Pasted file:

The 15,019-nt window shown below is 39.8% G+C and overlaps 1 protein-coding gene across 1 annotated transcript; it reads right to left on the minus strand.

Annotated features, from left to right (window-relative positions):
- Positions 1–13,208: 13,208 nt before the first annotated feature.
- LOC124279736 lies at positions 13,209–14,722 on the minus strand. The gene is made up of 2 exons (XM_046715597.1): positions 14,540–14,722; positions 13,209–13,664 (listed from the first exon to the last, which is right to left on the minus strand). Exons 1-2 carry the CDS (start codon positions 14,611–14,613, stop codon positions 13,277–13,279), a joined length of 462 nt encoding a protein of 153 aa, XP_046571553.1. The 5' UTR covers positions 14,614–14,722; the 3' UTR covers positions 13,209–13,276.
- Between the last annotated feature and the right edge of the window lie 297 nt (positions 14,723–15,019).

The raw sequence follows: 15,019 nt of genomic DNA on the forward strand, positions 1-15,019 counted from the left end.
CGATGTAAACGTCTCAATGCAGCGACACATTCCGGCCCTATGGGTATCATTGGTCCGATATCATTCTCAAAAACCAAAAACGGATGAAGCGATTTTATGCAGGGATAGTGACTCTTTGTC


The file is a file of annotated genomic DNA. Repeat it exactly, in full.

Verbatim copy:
The 15,019-nt window shown below is 39.8% G+C and overlaps 1 protein-coding gene across 1 annotated transcript; it reads right to left on the minus strand.

Annotated features, from left to right (window-relative positions):
- Positions 1–13,208: 13,208 nt before the first annotated feature.
- LOC124279736 lies at positions 13,209–14,722 on the minus strand. The gene is made up of 2 exons (XM_046715597.1): positions 14,540–14,722; positions 13,209–13,664 (listed from the first exon to the last, which is right to left on the minus strand). Exons 1-2 carry the CDS (start codon positions 14,611–14,613, stop codon positions 13,277–13,279), a joined length of 462 nt encoding a protein of 153 aa, XP_046571553.1. The 5' UTR covers positions 14,614–14,722; the 3' UTR covers positions 13,209–13,276.
- Between the last annotated feature and the right edge of the window lie 297 nt (positions 14,723–15,019).

The raw sequence follows: 15,019 nt of genomic DNA on the forward strand, positions 1-15,019 counted from the left end.
CGATGTAAACGTCTCAATGCAGCGACACATTCCGGCCCTATGGGTATCATTGGTCCGATATCATTCTCAAAAACCAAAAACGGATGAAGCGATTTTATGCAGGGATAGTGACTCTTTGTC